When installed correctly, underground storage tanks represent an excellent investment for Canadian businesses. In order to comply with legislation, underground tanks must be installed in such a way that contamination of soil and groundwater cannot occur, and all components must be certified in accordance with Section 14 of the Storage Tank Systems for Petroleum Products and Allied Petroleum Products Regulations (the regulations).
Underground storage tanks must be protected from corrosion, spills must be contained, they must have an overfill protection, and be double-walled. They must also be installed by trained experts, using the most appropriate excavation techniques to minimize environmental disruption and to ensure operator safety. The options for excavation fall into two categories – hydro and mechanical.
Mechanical excavation technique
This is the name given to the traditional process of digging with excavation machines or hand tools. It is a labour intensive process and requires the use of skilled workers to excavate a site quickly and efficiently.
When operated correctly, mechanical excavation is a quick process but miscommunications and mistakes can occur and inject time delays into the completion of the dig, such as injury to personnel or accidental contact with water mains which need to be repaired prior to completing the excavation.
Hydro excavation technique
Hydro excavation is a modern process whereby underground utilities are exposed with the use of high pressure water and a high-speed vacuum. It is a popular process as operators remain safe at the surface and are protected from ground slips, leaks and accidental exposure to gas or water mains.
This method of excavation is less invasive than mechanical excavation and can represent a reduced cost as the more precise process also results in a shorter period of surface restoration.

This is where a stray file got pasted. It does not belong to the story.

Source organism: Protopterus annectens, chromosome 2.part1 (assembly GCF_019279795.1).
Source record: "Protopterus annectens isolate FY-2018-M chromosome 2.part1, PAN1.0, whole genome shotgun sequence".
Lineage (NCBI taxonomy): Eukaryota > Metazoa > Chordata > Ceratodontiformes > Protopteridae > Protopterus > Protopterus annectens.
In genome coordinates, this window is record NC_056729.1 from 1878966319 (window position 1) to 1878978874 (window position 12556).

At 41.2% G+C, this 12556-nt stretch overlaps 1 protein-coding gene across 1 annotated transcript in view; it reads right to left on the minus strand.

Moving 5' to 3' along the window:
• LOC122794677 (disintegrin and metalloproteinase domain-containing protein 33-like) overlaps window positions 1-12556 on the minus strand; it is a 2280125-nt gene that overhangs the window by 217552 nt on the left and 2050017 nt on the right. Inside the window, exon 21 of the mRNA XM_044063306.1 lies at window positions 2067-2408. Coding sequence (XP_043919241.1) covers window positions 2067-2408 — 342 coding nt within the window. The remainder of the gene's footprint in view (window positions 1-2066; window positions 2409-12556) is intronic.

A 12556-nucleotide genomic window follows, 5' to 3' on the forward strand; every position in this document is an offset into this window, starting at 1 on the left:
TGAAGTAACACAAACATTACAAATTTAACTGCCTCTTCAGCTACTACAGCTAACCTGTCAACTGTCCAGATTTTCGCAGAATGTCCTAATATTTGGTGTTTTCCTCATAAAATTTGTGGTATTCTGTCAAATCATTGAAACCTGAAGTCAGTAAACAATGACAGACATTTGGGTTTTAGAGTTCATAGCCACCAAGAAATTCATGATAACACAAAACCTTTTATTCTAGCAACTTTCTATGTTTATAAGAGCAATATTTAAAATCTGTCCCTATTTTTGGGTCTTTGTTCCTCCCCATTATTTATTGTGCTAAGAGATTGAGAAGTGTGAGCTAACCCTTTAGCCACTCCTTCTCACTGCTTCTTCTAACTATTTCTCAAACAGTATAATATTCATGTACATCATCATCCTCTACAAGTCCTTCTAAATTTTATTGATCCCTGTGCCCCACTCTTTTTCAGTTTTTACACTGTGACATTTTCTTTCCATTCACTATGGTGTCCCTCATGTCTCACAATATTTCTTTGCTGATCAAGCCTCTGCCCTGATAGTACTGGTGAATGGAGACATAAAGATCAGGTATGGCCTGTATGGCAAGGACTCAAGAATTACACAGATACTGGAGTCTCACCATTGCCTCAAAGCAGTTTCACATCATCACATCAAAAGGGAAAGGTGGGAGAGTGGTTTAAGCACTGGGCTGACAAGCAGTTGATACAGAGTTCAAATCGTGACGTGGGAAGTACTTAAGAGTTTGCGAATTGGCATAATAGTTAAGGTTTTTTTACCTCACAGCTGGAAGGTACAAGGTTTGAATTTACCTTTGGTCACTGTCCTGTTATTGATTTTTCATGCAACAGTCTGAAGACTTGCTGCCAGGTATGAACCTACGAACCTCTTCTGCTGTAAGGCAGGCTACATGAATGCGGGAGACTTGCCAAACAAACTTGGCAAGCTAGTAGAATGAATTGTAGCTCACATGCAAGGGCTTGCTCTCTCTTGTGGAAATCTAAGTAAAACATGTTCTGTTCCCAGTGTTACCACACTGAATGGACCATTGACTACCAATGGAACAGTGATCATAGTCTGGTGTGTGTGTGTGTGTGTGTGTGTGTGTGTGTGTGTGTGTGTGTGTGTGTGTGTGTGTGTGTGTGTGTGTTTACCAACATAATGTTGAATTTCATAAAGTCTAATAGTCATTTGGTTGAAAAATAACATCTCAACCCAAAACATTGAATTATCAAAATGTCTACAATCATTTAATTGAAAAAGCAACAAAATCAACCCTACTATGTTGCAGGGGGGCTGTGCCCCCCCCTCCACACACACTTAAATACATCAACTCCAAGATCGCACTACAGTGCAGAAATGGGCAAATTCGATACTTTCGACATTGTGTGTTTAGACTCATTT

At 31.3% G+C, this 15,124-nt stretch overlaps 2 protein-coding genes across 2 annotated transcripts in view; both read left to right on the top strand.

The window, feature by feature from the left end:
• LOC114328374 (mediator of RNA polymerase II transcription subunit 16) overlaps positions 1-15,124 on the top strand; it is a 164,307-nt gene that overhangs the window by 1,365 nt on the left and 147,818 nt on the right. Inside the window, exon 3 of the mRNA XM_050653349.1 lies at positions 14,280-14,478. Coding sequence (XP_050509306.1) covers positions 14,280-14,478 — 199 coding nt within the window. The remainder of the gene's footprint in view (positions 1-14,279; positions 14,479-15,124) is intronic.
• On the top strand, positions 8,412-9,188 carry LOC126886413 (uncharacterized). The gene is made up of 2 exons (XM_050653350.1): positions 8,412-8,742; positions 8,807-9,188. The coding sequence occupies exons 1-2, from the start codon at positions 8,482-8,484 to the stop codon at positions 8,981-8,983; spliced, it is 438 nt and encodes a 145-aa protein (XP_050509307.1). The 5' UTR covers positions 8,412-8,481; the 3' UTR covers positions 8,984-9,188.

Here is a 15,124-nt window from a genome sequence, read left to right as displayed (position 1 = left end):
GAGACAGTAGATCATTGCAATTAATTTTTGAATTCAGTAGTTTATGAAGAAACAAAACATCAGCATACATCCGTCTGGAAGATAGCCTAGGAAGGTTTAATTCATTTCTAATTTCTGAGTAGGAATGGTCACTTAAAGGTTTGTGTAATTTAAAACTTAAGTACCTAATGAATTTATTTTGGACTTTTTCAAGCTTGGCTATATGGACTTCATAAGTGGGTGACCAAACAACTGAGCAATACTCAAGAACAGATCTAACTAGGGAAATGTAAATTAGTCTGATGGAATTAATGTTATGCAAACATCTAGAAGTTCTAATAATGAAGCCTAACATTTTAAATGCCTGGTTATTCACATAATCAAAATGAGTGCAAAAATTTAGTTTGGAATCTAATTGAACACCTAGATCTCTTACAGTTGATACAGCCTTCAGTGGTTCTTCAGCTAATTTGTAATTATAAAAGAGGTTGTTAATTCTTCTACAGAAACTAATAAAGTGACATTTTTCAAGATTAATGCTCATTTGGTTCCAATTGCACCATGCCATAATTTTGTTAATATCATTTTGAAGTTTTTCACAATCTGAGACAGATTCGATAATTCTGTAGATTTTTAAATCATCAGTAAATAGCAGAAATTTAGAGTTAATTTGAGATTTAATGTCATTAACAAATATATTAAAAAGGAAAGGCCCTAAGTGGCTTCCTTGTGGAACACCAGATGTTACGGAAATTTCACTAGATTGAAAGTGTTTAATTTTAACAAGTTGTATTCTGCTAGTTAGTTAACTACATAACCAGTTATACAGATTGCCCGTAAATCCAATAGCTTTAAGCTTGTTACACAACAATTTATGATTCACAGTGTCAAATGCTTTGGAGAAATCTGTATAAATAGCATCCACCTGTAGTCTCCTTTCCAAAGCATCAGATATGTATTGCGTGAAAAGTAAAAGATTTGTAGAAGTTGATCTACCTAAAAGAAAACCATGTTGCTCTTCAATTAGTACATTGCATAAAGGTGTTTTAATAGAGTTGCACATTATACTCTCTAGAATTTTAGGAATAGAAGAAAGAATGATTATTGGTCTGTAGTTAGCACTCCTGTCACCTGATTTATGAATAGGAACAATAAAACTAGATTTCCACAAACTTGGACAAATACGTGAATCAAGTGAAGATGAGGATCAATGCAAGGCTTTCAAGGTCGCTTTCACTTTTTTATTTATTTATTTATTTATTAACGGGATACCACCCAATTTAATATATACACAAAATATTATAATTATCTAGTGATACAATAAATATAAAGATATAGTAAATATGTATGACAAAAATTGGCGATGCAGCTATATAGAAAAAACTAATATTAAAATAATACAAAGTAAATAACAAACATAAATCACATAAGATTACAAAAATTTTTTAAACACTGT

The law on petroleum tanks
Regardless of the chosen method of excavation, in order to comply with Section 46 of the regulations, the underground storage tank must be installed by an approved person and the as-built drawings stamped and signed off by a professional engineer. These drawings, as well as records of the design and the installation of the system have to be kept by the business that commissioned it for the entirety of its lifetime.
The company must also ensure that accidental leaks cannot occur into the environment during the transfer and fuelling process, and that an emergency plan is in place prior to the first fuelling.
If, at a later point in time, the decision is taken to remove the underground storage tank, it will need to be removed in its entirety. This includes the tank itself as well as all of its piping and components. The date of removal must be recorded along with evidence that an approved person carried out the removal. This excavation process must likewise take into account all health and safety and environmental considerations in order to ensure that the most appropriate process is utilized.
Both mechanical and hydro excavation processes are valid choices for preparing a site for an underground storage tank and expert advice should be sought to determine which is most appropriate for any particular situation.